From Rev. Michelle Ma:
I am writing this but a few days before I go on vacation, and by the time you read this I will have been on vacation for a week. I shall be thinking of you all—I am quite certain!—all the way in California, where I will be spending time with friends and relatives I haven’t seen in two years.
I am—as everyone is at this point, I imagine—trying to plan for the future while simultaneously aware that planning for the future remains impossible. I feel as if I live my life month to month, the pandemic a constantly shifting ground underneath me, like trying to walk across windy sand dunes in ill-fitting sandals. It’s not comfortable, and it’s often frustrating.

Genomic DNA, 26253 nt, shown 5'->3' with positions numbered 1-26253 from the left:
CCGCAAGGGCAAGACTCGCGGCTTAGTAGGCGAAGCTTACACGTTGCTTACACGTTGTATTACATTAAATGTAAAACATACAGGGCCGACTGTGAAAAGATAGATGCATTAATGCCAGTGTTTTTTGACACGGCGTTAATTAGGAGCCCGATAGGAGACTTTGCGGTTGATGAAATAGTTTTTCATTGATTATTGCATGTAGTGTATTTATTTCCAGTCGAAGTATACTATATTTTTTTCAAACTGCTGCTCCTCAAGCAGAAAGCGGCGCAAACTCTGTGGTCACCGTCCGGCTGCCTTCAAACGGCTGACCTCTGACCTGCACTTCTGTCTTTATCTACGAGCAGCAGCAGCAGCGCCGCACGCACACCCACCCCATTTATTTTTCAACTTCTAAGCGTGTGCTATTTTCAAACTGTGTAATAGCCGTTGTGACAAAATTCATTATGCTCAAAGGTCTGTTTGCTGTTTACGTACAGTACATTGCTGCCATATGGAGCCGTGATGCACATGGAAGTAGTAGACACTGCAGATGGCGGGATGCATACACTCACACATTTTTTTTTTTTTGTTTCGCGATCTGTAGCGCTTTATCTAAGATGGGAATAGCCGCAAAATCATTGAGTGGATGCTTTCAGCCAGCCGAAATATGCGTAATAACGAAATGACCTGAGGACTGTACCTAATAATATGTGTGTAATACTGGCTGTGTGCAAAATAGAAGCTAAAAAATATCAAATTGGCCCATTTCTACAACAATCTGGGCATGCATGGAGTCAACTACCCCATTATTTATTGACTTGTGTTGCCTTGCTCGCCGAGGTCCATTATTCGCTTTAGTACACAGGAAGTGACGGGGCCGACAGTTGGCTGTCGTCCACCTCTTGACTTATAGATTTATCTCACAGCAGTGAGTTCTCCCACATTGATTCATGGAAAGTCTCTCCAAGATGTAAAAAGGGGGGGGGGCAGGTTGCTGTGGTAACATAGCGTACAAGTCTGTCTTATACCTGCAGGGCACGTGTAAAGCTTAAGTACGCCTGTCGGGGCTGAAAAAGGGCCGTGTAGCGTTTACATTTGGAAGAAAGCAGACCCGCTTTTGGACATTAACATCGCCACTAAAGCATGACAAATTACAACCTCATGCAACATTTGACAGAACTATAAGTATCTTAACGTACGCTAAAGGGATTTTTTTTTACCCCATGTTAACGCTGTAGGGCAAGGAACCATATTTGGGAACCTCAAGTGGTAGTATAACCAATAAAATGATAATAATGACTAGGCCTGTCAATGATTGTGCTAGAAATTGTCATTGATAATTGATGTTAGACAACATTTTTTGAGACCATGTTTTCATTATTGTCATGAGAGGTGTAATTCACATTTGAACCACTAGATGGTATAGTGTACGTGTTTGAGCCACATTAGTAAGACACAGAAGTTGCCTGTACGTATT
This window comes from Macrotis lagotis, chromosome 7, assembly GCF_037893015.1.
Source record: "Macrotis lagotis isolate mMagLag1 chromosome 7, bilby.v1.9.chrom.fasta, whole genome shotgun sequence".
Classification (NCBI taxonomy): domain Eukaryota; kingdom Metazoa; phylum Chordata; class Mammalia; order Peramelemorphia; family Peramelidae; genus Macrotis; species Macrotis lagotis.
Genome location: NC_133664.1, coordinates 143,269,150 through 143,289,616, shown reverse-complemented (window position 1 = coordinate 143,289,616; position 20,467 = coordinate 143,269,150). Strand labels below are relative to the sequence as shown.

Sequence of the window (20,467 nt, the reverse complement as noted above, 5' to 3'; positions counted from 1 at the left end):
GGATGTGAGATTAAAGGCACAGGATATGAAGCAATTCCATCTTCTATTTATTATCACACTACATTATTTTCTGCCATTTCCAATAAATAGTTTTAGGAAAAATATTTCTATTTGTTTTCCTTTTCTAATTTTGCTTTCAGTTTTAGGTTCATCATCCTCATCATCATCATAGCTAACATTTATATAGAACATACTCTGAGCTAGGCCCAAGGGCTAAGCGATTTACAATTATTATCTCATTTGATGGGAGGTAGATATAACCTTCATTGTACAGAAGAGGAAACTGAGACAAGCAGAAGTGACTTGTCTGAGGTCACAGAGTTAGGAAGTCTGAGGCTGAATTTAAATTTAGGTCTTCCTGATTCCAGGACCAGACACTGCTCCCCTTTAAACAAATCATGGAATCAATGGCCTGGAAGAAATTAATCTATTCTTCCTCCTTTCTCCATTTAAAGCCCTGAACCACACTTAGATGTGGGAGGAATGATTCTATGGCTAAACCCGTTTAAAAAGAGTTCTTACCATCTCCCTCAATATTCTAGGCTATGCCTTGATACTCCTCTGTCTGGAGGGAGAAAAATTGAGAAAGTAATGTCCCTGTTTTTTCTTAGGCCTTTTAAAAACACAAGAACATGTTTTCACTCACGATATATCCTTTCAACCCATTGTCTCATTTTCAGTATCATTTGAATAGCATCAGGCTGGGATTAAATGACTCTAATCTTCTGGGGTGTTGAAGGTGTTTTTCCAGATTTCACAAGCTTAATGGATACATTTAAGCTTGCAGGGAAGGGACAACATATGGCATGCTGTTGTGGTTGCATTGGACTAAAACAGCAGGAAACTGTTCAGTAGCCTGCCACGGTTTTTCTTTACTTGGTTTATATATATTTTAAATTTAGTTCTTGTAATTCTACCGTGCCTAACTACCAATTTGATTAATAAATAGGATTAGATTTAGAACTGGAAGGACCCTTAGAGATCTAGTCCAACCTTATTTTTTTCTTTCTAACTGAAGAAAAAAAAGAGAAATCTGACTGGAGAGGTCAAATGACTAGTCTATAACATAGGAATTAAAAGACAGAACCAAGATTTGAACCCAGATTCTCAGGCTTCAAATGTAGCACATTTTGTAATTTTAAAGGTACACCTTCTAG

As we grow closer to building completion and the long-awaited reopening, I find myself wrestling with the many questions Melva details so excellently in her letter. I care, of course, about the physical health of the members and friends of this congregation; I also care about everyone’s spiritual health, and I know that people have felt lonely and isolated and inadequately fed during the pandemic. And yet, physical health and spiritual health seem like mutually exclusive zones, as we’re battling a contagion that thrives on hugs and shared air. Will we be having Coffee Hour? Will we be holding hands during the benediction? Will we sing? We want everyone to be happy, and yet we also know these may be questions of life or death or long-term disability.